Fear and Courage in The Gobi Desert, Mongolia                       

The Singing Dunes, Gobi Desert, Mongolia

Our group climbed the Singing Dune, the highest dune in the Gobi Desert, to watch the sunset one evening. So named because of the unique sound that it makes when the wind blows the right way. I haven’t had much experience with deserts in my life and I’d never seen a sand dune before. This was serious.

Sunset on the Singing Dunes, Gobi desert, Mongolia 

I’m not the biggest fan of heights. As I have gotten older, I’ve noticed how much more often I fear for my mortality. This is synonymous, perhaps, with my growing sense of adventure. I’m scared of dying all the time, but I go ahead and do what I want anyway.

 View of Gobi Desert, Mongolia

The photos do not give an accurate sense of how high the top of the dune is. As I climbed higher, I became increasingly terrified. I feared that I would slide dangerously and lose control. Its just sand, I know! But my rationale fled me. I was climbing the steepest part alone and seriously thought I would die, that I would be spending the rest of my life on top of that dune and would perish shortly. Or I would fall off. Never mind that I was with my group and several others. Watching people running down, diving into the mounds and doing all kinds of jumps. Finally, I took my first tentative steps down and was comforted by how much I sunk into the sand. I wasn’t going to fall off the dune! Halfway down, I was running and laughing and at the bottom, I was in tears. Tears of pride that I had overcome my fears were streaming down my face.

Bright Singing Dunes, Gobi Desert, Mongolia 

We celebrated by seeking out the first cold beers we had had in days and eating a hearty camel meat stew graciously given to us by our host family.

 Gobi desert panorama

As we devoured our meals and laughed under the impossibly vast night sky, I marveled at how wonderful it is to make those small decisions to do something big.

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The Red Cliffs of Mongolia

Sitting on the Red Cliffs, Mongolia Red Cliffs, Mongolia 2 Red Cliffs, Mongolia 3Red Cliffs, Mongolia 1

The Stuppas, Mongolia

Stuppa cliffs, Mongolia Stuppas in Mongolia Stuppas, MongoliaMagical Stuppa cliffs, MongoliaHabiba on the Stuppas, Mongolia

Ger to Ger to Ger…

ger on the Steppe, Mongolia

Each evening on my tour in Mongolia, we stopped by some incredibly scenic places to either set up tents or stay with a host ger (yurt) family.

ger and motorcycle

These families are nomadic, setting up their camp in one place for warmer weather and another place in winter. We were always given our own ger, sometimes with beds, and I was usually surprised by how comfortable they were.

ger in the Gobi Desert, Mongolia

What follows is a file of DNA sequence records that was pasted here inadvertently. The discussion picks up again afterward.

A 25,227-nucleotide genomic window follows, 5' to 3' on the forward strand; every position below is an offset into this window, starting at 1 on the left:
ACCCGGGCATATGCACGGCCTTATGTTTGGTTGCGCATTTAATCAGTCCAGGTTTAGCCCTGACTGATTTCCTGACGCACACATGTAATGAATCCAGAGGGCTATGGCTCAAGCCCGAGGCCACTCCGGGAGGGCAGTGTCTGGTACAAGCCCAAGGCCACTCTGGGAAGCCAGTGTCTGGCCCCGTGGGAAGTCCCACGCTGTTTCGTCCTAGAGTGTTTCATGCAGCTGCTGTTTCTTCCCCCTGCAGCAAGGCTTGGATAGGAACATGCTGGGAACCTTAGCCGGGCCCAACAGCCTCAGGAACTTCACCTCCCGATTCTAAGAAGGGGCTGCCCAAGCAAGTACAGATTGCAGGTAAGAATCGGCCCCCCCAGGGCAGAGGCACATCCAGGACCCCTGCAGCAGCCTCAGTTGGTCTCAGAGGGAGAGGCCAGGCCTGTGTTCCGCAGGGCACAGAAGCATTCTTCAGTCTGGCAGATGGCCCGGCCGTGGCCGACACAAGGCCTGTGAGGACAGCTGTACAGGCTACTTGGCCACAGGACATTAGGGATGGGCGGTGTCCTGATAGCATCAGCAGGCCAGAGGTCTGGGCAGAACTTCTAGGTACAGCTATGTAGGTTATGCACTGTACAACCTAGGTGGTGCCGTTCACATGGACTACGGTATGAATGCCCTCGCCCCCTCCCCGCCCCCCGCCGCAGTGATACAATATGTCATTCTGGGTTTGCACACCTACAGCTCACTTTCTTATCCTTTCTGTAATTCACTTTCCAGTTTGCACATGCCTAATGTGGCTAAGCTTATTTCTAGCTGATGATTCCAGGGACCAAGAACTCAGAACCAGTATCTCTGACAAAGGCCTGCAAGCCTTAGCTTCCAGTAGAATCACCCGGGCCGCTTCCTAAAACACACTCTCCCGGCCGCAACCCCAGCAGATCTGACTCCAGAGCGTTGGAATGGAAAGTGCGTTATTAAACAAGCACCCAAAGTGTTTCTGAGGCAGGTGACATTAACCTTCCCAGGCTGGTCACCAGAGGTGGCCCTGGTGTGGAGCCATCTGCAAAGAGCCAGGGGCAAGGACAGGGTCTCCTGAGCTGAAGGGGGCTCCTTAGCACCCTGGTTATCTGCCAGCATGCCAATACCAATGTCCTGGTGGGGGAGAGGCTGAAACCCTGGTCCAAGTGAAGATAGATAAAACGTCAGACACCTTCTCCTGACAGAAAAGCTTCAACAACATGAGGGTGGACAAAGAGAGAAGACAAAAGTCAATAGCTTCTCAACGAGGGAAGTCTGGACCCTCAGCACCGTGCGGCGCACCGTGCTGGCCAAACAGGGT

Also surprising, was how colourful and beautifully designed they were inside.

inside a ger Gobi Desert Mongolia

They provided excellent shelter from the harsh elements and stayed relatively cool in the middle of the Gobi Desert.

Mongolian boy playing with camera 

The Mongolian Steppe

Horses on the Steppe, Mongolia

On the road in Mongolia.

Mongolia

We usually drove 200-250 kilometers or more (one day was 400km!) per day there are few paved roads.

Russian van in Mongolian steppe

The Russian Tank Truck (as I like to call it) became our home.

Russian van in Mongolia 2

It didn’t provide seat belts and the ride was bumpy.

rock formations on the steppe, Mongolia

Bracing myself helped give my arms quite the workout!

Mongolian landscape

Along the way… there was beauty. I was even lucky enough to see this golden eagle in flight.

Golden eagle, Mongolia

Mongolia

 These next few posts are sorely overdue. My apologies.

 Rock formations, Mongolia

Mongolia had been a dream adventure of mine for many years (and still is). Finally this past summer, I got to experience the glory of the Gobi Desert. Having only ten days total and eight days for my adventure, I had to make the tough decision of choosing where to go. I found Golden Gobi Tours and Hostel online and made arrangements with them.

 Sunset in Mongolia

Eight days to explore the Gobi and its surroundings.

Hiking into the Devil's Mouth

Eight days off the grid.

slanted rock formations, Mongolia

Eight days with no shower.

Succulent in Mongolia

Eight days riding around with a group of strangers in a magnificent Russian-made machine that I’m not sure could ever be stopped.

Russin van in Gobi Desert, Mongolia

Eight days conquering fears.

Dramatic sky in Mongolia

Eight days falling more and more in love with a land of such extreme beauty.

prayer flags in Mongolia

Eight days to experience a people of such incredible resilience.

Cool rock formations, Mongolia

The Devil's Mouth, Mongolia

Eight days to behold one of the most stunning and unique landscapes I have ever experienced.

beautiful rock formations, Mongolia

Sigh. Eight days was not enough. Nor is one single post to show off my favourite photos, so there’s more to come.

Merry Christmas everyone!

Bite: Eat Real Ramen

When most of us think of ramen noodles, we think of the instant rubbish that is made from the cheapest ingredients and produces the cheapest meal we can find. University student survival food. This is unfortunate. Real ramen is a delight. It should be on everyone’s list of Foods to Try Before You Die. While in Kyoto, I ate some excellent curry ramen from a shop downstairs from my hosts home. We placed our orders from a vending machine and gave our tickets to the cooks. After a few minutes of mysterious hand movements and magic noodle wizardry, our meals we produced. Fresh, healthy(ier) and delicious. One more tick, off the food bucket list.real curry ramen.jpg